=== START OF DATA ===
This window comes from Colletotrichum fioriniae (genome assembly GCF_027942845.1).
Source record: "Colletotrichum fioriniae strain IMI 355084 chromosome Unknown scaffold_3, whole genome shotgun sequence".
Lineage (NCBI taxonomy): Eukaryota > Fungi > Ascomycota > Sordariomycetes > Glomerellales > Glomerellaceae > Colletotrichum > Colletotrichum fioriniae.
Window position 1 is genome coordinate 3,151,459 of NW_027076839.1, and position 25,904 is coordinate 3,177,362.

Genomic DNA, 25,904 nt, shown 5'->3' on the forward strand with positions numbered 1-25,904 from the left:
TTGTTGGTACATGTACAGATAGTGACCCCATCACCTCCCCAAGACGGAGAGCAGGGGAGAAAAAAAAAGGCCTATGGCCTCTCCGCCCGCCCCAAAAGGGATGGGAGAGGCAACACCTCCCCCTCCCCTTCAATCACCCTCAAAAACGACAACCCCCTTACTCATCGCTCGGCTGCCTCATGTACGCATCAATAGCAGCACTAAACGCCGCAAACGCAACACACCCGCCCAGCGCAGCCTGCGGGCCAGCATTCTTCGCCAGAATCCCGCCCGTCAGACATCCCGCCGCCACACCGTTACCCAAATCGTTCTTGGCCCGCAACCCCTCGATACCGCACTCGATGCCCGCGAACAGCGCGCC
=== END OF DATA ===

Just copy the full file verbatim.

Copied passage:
This window comes from Colletotrichum fioriniae (genome assembly GCF_027942845.1).
Source record: "Colletotrichum fioriniae strain IMI 355084 chromosome Unknown scaffold_3, whole genome shotgun sequence".
Lineage (NCBI taxonomy): Eukaryota > Fungi > Ascomycota > Sordariomycetes > Glomerellales > Glomerellaceae > Colletotrichum > Colletotrichum fioriniae.
Window position 1 is genome coordinate 3,151,459 of NW_027076839.1, and position 25,904 is coordinate 3,177,362.

Genomic DNA, 25,904 nt, shown 5'->3' on the forward strand with positions numbered 1-25,904 from the left:
TTGTTGGTACATGTACAGATAGTGACCCCATCACCTCCCCAAGACGGAGAGCAGGGGAGAAAAAAAAAGGCCTATGGCCTCTCCGCCCGCCCCAAAAGGGATGGGAGAGGCAACACCTCCCCCTCCCCTTCAATCACCCTCAAAAACGACAACCCCCTTACTCATCGCTCGGCTGCCTCATGTACGCATCAATAGCAGCACTAAACGCCGCAAACGCAACACACCCGCCCAGCGCAGCCTGCGGGCCAGCATTCTTCGCCAGAATCCCGCCCGTCAGACATCCCGCCGCCACACCGTTACCCAAATCGTTCTTGGCCCGCAACCCCTCGATACCGCACTCGATGCCCGCGAACAGCGCGCC